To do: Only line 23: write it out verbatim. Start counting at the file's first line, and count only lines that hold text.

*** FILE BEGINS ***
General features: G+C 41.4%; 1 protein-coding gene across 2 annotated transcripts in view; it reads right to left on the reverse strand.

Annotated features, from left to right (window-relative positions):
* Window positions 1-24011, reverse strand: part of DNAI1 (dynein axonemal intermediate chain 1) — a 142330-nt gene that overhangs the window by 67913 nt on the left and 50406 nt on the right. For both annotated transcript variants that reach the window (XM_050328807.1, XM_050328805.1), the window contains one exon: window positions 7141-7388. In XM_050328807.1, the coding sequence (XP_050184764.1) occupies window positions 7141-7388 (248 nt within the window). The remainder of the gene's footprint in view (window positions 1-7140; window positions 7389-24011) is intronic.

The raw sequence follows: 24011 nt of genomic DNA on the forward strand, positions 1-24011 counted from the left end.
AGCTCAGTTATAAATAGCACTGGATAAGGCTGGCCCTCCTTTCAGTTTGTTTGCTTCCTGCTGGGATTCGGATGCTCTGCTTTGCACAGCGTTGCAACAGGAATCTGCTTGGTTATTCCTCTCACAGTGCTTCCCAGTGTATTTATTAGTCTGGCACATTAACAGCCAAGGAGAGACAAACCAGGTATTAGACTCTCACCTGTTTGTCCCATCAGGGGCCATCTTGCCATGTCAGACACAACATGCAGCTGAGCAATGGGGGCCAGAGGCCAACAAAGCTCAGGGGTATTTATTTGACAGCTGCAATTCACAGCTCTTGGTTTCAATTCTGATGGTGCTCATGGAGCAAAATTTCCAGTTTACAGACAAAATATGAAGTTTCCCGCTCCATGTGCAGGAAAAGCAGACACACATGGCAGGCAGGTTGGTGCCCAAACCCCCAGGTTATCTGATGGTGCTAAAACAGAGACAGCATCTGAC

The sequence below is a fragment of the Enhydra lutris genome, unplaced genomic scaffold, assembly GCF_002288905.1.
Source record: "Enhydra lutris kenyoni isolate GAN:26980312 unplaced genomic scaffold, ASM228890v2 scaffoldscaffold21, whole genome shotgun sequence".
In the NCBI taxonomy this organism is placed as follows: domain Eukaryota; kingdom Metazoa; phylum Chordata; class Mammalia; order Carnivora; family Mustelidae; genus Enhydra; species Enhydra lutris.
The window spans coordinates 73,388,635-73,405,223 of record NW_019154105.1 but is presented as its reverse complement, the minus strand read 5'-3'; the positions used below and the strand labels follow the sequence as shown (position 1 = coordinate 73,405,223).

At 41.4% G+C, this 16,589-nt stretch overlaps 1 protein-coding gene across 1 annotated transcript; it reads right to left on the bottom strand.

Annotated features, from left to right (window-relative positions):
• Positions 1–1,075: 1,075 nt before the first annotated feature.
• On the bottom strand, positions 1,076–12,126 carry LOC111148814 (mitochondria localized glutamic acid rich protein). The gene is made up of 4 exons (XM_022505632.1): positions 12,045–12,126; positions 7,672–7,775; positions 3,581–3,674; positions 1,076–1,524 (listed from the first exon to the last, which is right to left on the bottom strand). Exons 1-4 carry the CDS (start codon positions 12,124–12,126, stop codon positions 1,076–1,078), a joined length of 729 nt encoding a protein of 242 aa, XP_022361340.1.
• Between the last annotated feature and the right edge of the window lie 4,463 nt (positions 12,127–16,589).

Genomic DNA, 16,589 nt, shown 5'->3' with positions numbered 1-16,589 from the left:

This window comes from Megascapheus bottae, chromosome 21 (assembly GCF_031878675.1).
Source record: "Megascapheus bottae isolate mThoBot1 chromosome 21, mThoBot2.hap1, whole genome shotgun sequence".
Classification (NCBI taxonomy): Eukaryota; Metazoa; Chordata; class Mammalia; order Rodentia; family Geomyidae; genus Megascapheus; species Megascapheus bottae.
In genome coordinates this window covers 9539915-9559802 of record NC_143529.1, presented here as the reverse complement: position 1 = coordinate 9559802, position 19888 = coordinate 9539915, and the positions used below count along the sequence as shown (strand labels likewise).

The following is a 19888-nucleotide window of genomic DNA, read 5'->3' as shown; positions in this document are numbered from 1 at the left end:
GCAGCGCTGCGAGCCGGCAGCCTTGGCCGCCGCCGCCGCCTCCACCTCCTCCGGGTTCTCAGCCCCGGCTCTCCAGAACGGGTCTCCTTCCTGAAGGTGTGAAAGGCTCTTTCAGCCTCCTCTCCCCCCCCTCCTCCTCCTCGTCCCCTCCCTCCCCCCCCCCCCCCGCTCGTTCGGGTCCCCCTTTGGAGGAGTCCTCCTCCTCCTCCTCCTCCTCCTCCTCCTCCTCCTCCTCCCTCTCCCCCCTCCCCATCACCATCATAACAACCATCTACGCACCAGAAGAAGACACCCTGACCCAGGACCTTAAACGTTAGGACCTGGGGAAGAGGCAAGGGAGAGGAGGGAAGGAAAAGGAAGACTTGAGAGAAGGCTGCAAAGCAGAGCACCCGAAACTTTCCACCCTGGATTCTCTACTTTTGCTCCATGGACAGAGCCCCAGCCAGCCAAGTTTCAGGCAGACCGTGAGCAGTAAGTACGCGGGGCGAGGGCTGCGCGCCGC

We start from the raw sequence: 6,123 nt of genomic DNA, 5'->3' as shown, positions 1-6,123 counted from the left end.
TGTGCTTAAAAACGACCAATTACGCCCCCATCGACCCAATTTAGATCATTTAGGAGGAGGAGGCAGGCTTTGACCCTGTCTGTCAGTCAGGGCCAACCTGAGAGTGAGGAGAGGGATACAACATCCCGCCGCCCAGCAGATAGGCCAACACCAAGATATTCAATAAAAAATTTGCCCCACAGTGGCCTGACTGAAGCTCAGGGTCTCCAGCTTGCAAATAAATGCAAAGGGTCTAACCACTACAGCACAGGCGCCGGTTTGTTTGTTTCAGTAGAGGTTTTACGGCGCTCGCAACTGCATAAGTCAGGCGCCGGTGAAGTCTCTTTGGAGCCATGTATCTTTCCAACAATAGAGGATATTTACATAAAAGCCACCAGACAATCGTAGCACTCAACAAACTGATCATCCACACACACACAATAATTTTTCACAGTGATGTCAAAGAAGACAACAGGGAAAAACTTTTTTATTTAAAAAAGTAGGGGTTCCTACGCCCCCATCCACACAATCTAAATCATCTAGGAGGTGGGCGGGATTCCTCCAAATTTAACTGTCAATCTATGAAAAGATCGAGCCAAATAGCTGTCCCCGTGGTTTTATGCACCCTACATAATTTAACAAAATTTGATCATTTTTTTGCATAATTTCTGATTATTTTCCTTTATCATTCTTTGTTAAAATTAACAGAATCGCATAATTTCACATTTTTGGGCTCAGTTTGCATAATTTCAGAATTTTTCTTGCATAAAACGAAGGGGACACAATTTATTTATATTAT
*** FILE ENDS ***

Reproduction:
TGTGCTTAAAAACGACCAATTACGCCCCCATCGACCCAATTTAGATCATTTAGGAGGAGGAGGCAGGCTTTGACCCTGTCTGTCAGTCAGGGCCAACCTGAGAGTGAGGAGAGGGATACAACATCCCGCCGCCCAGCAGATAGGCCAACACCAAGATATTCAATAAAAAATTTGCCCCACAGTGGCCTGACTGAAGCTCAGGGTCTCCAGCTTGCAAATAAATGCAAAGGGTCTAACCACTACAGCACAGGCGCCGGTTTGTTTGTTTCAGTAGAGGTTTTACGGCGCTCGCAACTGCATAAGTCAGGCGCCGGTGAAGTCTCTTTGGAGCCATGTATCTTTCCAACAATAGAGGATATTTACATAAAAGCCACCAGACAATCGTAGCACTCAACAAACTGATCATCCACACACACACAATAATTTTTCACAGTGATGTCAAAGAAGACAACAGGGAAAAACTTTTTTATTTAAAAAAGTAGGGGTTCCTACGCCCCCATCCACACAATCTAAATCATCTAGGAGGTGGGCGGGATTCCTCCAAATTTAACTGTCAATCTATGAAAAGATCGAGCCAAATAGCTGTCCCCGTGGTTTTATGCACCCTACATAATTTAACAAAATTTGATCATTTTTTTGCATAATTTCTGATTATTTTCCTTTATCATTCTTTGTTAAAATTAACAGAATCGCATAATTTCACATTTTTGGGCTCAGTTTGCATAATTTCAGAATTTTTCTTGCATAAAACGAAGGGGACACAATTTATTTATATTAT